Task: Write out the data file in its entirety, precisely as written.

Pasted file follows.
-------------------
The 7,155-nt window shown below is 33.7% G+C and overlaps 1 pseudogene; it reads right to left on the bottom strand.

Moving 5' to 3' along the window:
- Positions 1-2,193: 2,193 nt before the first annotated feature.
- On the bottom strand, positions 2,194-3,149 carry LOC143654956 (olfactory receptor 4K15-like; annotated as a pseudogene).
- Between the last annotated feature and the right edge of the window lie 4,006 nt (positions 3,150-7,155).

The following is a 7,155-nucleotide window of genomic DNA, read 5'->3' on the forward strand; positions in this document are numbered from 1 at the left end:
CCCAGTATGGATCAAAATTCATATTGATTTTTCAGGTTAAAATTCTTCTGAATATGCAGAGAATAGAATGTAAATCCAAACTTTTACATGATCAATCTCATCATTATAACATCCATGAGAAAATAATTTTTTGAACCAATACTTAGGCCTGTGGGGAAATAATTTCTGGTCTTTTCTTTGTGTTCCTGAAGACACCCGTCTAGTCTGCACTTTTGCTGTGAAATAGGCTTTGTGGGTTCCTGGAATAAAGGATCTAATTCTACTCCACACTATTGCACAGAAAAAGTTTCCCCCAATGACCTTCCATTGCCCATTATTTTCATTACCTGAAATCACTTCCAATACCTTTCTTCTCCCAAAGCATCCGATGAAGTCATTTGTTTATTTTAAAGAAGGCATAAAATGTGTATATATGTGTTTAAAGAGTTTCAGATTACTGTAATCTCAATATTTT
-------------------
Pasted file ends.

The 7,155-nt window shown below is 33.7% G+C and overlaps 1 pseudogene; it reads right to left on the bottom strand.

Moving 5' to 3' along the window:
- Positions 1-2,193: 2,193 nt before the first annotated feature.
- On the bottom strand, positions 2,194-3,149 carry LOC143654956 (olfactory receptor 4K15-like; annotated as a pseudogene).
- Between the last annotated feature and the right edge of the window lie 4,006 nt (positions 3,150-7,155).

The following is a 7,155-nucleotide window of genomic DNA, read 5'->3' on the forward strand; positions in this document are numbered from 1 at the left end:
CCCAGTATGGATCAAAATTCATATTGATTTTTCAGGTTAAAATTCTTCTGAATATGCAGAGAATAGAATGTAAATCCAAACTTTTACATGATCAATCTCATCATTATAACATCCATGAGAAAATAATTTTTTGAACCAATACTTAGGCCTGTGGGGAAATAATTTCTGGTCTTTTCTTTGTGTTCCTGAAGACACCCGTCTAGTCTGCACTTTTGCTGTGAAATAGGCTTTGTGGGTTCCTGGAATAAAGGATCTAATTCTACTCCACACTATTGCACAGAAAAAGTTTCCCCCAATGACCTTCCATTGCCCATTATTTTCATTACCTGAAATCACTTCCAATACCTTTCTTCTCCCAAAGCATCCGATGAAGTCATTTGTTTATTTTAAAGAAGGCATAAAATGTGTATATATGTGTTTAAAGAGTTTCAGATTACTGTAATCTCAATATTTT